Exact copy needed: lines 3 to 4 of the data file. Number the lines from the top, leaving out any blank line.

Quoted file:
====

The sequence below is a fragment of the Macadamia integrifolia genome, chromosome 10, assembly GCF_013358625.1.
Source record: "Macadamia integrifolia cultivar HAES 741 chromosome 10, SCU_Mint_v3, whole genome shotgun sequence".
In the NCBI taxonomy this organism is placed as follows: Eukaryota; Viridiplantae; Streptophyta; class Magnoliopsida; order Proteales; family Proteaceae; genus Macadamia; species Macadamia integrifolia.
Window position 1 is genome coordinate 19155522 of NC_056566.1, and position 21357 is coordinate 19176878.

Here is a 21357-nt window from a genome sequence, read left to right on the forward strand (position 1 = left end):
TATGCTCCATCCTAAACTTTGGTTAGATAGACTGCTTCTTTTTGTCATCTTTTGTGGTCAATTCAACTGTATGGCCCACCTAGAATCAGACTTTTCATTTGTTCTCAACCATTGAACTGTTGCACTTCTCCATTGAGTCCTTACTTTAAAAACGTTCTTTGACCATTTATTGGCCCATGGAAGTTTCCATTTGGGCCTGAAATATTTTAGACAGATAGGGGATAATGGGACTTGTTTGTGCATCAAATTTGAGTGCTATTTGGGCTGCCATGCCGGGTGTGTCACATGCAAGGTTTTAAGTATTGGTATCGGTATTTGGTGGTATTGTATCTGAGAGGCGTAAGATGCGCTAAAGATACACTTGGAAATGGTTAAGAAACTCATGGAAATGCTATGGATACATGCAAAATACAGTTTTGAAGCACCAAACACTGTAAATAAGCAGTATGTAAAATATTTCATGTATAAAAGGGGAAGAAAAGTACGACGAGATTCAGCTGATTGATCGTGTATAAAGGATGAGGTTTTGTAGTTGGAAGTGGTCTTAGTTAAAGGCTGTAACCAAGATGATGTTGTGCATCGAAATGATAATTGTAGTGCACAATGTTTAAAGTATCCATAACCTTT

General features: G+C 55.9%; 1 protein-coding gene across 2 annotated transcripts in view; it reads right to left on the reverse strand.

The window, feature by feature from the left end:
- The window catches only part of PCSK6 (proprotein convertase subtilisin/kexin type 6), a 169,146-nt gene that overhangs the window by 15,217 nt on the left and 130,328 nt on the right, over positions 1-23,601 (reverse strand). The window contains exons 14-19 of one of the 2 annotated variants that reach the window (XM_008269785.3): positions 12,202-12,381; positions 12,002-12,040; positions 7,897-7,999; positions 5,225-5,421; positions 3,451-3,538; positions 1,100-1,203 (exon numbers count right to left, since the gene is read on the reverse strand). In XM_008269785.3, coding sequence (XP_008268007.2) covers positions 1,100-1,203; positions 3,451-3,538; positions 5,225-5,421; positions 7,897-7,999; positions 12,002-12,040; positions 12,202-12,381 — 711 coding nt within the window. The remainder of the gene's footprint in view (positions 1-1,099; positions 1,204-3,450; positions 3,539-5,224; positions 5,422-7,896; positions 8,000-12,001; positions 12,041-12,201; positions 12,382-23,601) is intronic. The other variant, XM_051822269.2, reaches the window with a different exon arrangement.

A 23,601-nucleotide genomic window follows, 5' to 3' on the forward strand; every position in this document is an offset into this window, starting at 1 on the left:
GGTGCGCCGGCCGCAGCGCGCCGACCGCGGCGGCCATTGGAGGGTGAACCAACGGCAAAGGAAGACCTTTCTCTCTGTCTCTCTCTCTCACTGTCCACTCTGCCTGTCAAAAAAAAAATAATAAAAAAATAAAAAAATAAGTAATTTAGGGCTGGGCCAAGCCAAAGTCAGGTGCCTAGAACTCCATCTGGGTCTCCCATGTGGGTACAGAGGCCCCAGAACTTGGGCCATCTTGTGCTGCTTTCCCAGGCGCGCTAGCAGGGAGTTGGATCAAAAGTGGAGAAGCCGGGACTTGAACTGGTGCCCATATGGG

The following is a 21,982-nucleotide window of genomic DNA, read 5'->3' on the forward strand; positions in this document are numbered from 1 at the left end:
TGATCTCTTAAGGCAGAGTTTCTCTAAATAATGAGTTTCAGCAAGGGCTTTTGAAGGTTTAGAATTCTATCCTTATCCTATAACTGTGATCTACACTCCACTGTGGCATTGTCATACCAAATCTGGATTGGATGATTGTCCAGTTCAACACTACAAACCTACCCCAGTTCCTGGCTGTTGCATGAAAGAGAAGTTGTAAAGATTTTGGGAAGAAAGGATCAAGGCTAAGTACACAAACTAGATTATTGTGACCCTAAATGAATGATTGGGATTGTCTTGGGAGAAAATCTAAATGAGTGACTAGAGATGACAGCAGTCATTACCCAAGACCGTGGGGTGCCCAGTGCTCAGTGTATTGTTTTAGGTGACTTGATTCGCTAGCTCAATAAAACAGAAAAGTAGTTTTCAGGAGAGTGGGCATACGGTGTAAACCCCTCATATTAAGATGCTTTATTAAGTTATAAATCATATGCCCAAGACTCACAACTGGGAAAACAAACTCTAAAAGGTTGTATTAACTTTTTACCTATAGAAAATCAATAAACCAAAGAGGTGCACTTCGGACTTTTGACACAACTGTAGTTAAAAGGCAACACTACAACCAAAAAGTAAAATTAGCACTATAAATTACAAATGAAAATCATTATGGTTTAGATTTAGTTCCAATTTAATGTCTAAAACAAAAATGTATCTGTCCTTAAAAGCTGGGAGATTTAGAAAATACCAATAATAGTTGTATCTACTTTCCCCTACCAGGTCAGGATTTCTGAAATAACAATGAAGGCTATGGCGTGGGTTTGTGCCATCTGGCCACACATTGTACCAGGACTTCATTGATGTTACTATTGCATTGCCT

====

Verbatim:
In the NCBI taxonomy this organism is placed as follows: Eukaryota; Viridiplantae; Streptophyta; class Magnoliopsida; order Proteales; family Proteaceae; genus Macadamia; species Macadamia integrifolia.
Window position 1 is genome coordinate 19155522 of NC_056566.1, and position 21357 is coordinate 19176878.